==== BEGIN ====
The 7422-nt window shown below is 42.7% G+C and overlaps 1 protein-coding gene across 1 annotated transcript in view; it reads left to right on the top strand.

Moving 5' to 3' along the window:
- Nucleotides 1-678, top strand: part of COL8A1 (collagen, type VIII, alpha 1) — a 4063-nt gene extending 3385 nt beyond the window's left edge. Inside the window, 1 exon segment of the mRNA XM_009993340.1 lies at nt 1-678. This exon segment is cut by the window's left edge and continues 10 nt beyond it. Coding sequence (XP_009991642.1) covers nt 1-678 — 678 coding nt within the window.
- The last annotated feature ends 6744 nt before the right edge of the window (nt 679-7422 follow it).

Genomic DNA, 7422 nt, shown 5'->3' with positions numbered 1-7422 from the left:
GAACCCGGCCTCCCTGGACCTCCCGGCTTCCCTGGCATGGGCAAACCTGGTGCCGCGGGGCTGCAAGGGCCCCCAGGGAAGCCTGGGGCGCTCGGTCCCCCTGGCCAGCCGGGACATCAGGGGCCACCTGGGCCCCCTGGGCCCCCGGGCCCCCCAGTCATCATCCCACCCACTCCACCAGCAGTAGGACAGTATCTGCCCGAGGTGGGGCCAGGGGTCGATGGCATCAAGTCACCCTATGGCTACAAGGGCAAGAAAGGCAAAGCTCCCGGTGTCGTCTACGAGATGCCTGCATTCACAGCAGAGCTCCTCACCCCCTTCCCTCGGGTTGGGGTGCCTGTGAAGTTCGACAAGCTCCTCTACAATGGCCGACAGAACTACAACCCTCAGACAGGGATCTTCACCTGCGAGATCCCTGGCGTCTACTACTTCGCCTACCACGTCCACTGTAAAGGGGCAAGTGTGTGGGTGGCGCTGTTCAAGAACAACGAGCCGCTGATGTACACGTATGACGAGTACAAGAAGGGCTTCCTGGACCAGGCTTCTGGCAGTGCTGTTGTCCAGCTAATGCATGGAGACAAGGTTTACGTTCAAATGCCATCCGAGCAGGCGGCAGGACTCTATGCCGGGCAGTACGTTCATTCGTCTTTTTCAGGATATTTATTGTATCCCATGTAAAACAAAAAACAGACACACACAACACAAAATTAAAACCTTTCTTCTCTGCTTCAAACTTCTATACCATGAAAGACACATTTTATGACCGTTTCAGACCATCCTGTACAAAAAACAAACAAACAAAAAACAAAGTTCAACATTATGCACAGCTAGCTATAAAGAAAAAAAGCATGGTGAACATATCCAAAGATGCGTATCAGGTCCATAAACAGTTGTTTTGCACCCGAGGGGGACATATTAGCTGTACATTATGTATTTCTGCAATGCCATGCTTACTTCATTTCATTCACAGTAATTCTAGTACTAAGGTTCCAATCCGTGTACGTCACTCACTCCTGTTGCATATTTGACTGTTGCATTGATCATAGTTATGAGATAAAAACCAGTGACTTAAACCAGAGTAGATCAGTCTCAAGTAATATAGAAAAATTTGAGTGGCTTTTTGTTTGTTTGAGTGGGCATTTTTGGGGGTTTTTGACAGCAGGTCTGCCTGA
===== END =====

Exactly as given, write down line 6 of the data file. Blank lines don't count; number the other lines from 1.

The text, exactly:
GAACCCGGCCTCCCTGGACCTCCCGGCTTCCCTGGCATGGGCAAACCTGGTGCCGCGGGGCTGCAAGGGCCCCCAGGGAAGCCTGGGGCGCTCGGTCCCCCTGGCCAGCCGGGACATCAGGGGCCACCTGGGCCCCCTGGGCCCCCGGGCCCCCCAGTCATCATCCCACCCACTCCACCAGCAGTAGGACAGTATCTGCCCGAGGTGGGGCCAGGGGTCGATGGCATCAAGTCACCCTATGGCTACAAGGGCAAGAAAGGCAAAGCTCCCGGTGTCGTCTACGAGATGCCTGCATTCACAGCAGAGCTCCTCACCCCCTTCCCTCGGGTTGGGGTGCCTGTGAAGTTCGACAAGCTCCTCTACAATGGCCGACAGAACTACAACCCTCAGACAGGGATCTTCACCTGCGAGATCCCTGGCGTCTACTACTTCGCCTACCACGTCCACTGTAAAGGGGCAAGTGTGTGGGTGGCGCTGTTCAAGAACAACGAGCCGCTGATGTACACGTATGACGAGTACAAGAAGGGCTTCCTGGACCAGGCTTCTGGCAGTGCTGTTGTCCAGCTAATGCATGGAGACAAGGTTTACGTTCAAATGCCATCCGAGCAGGCGGCAGGACTCTATGCCGGGCAGTACGTTCATTCGTCTTTTTCAGGATATTTATTGTATCCCATGTAAAACAAAAAACAGACACACACAACACAAAATTAAAACCTTTCTTCTCTGCTTCAAACTTCTATACCATGAAAGACACATTTTATGACCGTTTCAGACCATCCTGTACAAAAAACAAACAAACAAAAAACAAAGTTCAACATTATGCACAGCTAGCTATAAAGAAAAAAAGCATGGTGAACATATCCAAAGATGCGTATCAGGTCCATAAACAGTTGTTTTGCACCCGAGGGGGACATATTAGCTGTACATTATGTATTTCTGCAATGCCATGCTTACTTCATTTCATTCACAGTAATTCTAGTACTAAGGTTCCAATCCGTGTACGTCACTCACTCCTGTTGCATATTTGACTGTTGCATTGATCATAGTTATGAGATAAAAACCAGTGACTTAAACCAGAGTAGATCAGTCTCAAGTAATATAGAAAAATTTGAGTGGCTTTTTGTTTGTTTGAGTGGGCATTTTTGGGGGTTTTTGACAGCAGGTCTGCCTGA